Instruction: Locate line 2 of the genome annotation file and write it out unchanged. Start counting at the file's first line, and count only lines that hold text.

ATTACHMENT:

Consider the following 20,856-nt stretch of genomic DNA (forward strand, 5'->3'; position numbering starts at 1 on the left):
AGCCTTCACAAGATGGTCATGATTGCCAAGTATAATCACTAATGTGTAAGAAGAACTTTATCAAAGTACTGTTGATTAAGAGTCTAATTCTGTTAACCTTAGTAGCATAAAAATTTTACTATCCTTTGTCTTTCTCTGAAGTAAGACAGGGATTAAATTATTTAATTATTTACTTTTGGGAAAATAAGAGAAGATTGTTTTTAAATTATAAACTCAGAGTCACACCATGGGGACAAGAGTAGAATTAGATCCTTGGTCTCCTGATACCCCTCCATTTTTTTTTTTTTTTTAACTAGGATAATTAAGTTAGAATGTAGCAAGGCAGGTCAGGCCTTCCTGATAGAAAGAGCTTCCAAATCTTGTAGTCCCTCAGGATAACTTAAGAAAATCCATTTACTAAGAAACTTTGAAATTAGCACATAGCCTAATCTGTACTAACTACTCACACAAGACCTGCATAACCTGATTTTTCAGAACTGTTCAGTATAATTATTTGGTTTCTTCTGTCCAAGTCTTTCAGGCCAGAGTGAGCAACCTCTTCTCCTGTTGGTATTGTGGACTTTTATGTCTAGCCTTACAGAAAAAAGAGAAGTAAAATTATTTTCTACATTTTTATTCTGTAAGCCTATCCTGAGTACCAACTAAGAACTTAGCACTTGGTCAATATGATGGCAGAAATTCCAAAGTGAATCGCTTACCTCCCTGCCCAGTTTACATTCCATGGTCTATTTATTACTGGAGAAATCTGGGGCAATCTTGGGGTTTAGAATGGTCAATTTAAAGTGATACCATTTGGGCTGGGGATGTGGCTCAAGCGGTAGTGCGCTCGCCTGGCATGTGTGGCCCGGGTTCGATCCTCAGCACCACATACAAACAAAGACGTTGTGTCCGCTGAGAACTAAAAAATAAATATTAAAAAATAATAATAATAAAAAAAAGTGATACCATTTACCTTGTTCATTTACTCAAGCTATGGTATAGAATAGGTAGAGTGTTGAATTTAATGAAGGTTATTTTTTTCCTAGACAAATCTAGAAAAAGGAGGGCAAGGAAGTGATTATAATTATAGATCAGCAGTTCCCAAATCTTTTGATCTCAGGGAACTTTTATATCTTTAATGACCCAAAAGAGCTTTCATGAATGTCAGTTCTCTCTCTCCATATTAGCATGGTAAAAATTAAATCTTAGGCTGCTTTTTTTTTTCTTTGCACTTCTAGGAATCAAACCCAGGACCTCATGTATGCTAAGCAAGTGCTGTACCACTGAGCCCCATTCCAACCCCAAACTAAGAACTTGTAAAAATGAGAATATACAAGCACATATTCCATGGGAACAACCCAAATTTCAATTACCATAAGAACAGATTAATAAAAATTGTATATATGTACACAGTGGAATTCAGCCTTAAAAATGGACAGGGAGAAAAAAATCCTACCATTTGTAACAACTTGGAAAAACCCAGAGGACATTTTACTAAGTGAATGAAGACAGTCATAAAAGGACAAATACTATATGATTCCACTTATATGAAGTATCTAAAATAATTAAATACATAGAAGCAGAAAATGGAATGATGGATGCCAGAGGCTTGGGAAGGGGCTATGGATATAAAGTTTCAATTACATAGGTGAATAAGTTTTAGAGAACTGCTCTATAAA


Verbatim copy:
AGCCTTCACAAGATGGTCATGATTGCCAAGTATAATCACTAATGTGTAAGAAGAACTTTATCAAAGTACTGTTGATTAAGAGTCTAATTCTGTTAACCTTAGTAGCATAAAAATTTTACTATCCTTTGTCTTTCTCTGAAGTAAGACAGGGATTAAATTATTTAATTATTTACTTTTGGGAAAATAAGAGAAGATTGTTTTTAAATTATAAACTCAGAGTCACACCATGGGGACAAGAGTAGAATTAGATCCTTGGTCTCCTGATACCCCTCCATTTTTTTTTTTTTTTTAACTAGGATAATTAAGTTAGAATGTAGCAAGGCAGGTCAGGCCTTCCTGATAGAAAGAGCTTCCAAATCTTGTAGTCCCTCAGGATAACTTAAGAAAATCCATTTACTAAGAAACTTTGAAATTAGCACATAGCCTAATCTGTACTAACTACTCACACAAGACCTGCATAACCTGATTTTTCAGAACTGTTCAGTATAATTATTTGGTTTCTTCTGTCCAAGTCTTTCAGGCCAGAGTGAGCAACCTCTTCTCCTGTTGGTATTGTGGACTTTTATGTCTAGCCTTACAGAAAAAAGAGAAGTAAAATTATTTTCTACATTTTTATTCTGTAAGCCTATCCTGAGTACCAACTAAGAACTTAGCACTTGGTCAATATGATGGCAGAAATTCCAAAGTGAATCGCTTACCTCCCTGCCCAGTTTACATTCCATGGTCTATTTATTACTGGAGAAATCTGGGGCAATCTTGGGGTTTAGAATGGTCAATTTAAAGTGATACCATTTGGGCTGGGGATGTGGCTCAAGCGGTAGTGCGCTCGCCTGGCATGTGTGGCCCGGGTTCGATCCTCAGCACCACATACAAACAAAGACGTTGTGTCCGCTGAGAACTAAAAAATAAATATTAAAAAATAATAATAATAAAAAAAAGTGATACCATTTACCTTGTTCATTTACTCAAGCTATGGTATAGAATAGGTAGAGTGTTGAATTTAATGAAGGTTATTTTTTTCCTAGACAAATCTAGAAAAAGGAGGGCAAGGAAGTGATTATAATTATAGATCAGCAGTTCCCAAATCTTTTGATCTCAGGGAACTTTTATATCTTTAATGACCCAAAAGAGCTTTCATGAATGTCAGTTCTCTCTCTCCATATTAGCATGGTAAAAATTAAATCTTAGGCTGCTTTTTTTTTTCTTTGCACTTCTAGGAATCAAACCCAGGACCTCATGTATGCTAAGCAAGTGCTGTACCACTGAGCCCCATTCCAACCCCAAACTAAGAACTTGTAAAAATGAGAATATACAAGCACATATTCCATGGGAACAACCCAAATTTCAATTACCATAAGAACAGATTAATAAAAATTGTATATATGTACACAGTGGAATTCAGCCTTAAAAATGGACAGGGAGAAAAAAATCCTACCATTTGTAACAACTTGGAAAAACCCAGAGGACATTTTACTAAGTGAATGAAGACAGTCATAAAAGGACAAATACTATATGATTCCACTTATATGAAGTATCTAAAATAATTAAATACATAGAAGCAGAAAATGGAATGATGGATGCCAGAGGCTTGGGAAGGGGCTATGGATATAAAGTTTCAATTACATAGGTGAATAAGTTTTAGAGAACTGCTCTATAAA